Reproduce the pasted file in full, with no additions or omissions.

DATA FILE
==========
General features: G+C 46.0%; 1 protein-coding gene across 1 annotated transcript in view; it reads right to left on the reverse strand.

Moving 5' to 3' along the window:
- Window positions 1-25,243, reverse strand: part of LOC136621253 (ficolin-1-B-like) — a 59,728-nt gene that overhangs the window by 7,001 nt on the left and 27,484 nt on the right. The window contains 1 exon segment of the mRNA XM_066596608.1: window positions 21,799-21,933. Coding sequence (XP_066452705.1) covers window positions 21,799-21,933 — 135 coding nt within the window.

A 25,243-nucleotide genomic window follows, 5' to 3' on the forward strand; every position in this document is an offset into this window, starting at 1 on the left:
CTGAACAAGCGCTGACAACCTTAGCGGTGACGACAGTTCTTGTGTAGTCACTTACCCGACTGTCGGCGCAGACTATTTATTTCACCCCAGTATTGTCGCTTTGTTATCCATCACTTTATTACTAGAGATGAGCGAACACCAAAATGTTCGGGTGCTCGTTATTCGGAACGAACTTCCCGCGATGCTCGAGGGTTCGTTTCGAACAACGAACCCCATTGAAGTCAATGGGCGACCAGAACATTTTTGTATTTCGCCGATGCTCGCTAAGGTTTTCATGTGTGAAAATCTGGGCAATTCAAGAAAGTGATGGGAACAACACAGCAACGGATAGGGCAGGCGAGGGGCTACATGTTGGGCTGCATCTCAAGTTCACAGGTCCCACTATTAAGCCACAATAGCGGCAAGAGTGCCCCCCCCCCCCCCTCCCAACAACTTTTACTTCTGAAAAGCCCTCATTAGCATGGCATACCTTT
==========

General features: G+C 46.0%; 1 protein-coding gene across 1 annotated transcript in view; it reads right to left on the reverse strand.

Moving 5' to 3' along the window:
- Window positions 1-25,243, reverse strand: part of LOC136621253 (ficolin-1-B-like) — a 59,728-nt gene that overhangs the window by 7,001 nt on the left and 27,484 nt on the right. The window contains 1 exon segment of the mRNA XM_066596608.1: window positions 21,799-21,933. Coding sequence (XP_066452705.1) covers window positions 21,799-21,933 — 135 coding nt within the window.

A 25,243-nucleotide genomic window follows, 5' to 3' on the forward strand; every position in this document is an offset into this window, starting at 1 on the left:
CTGAACAAGCGCTGACAACCTTAGCGGTGACGACAGTTCTTGTGTAGTCACTTACCCGACTGTCGGCGCAGACTATTTATTTCACCCCAGTATTGTCGCTTTGTTATCCATCACTTTATTACTAGAGATGAGCGAACACCAAAATGTTCGGGTGCTCGTTATTCGGAACGAACTTCCCGCGATGCTCGAGGGTTCGTTTCGAACAACGAACCCCATTGAAGTCAATGGGCGACCAGAACATTTTTGTATTTCGCCGATGCTCGCTAAGGTTTTCATGTGTGAAAATCTGGGCAATTCAAGAAAGTGATGGGAACAACACAGCAACGGATAGGGCAGGCGAGGGGCTACATGTTGGGCTGCATCTCAAGTTCACAGGTCCCACTATTAAGCCACAATAGCGGCAAGAGTGCCCCCCCCCCCCCCTCCCAACAACTTTTACTTCTGAAAAGCCCTCATTAGCATGGCATACCTTT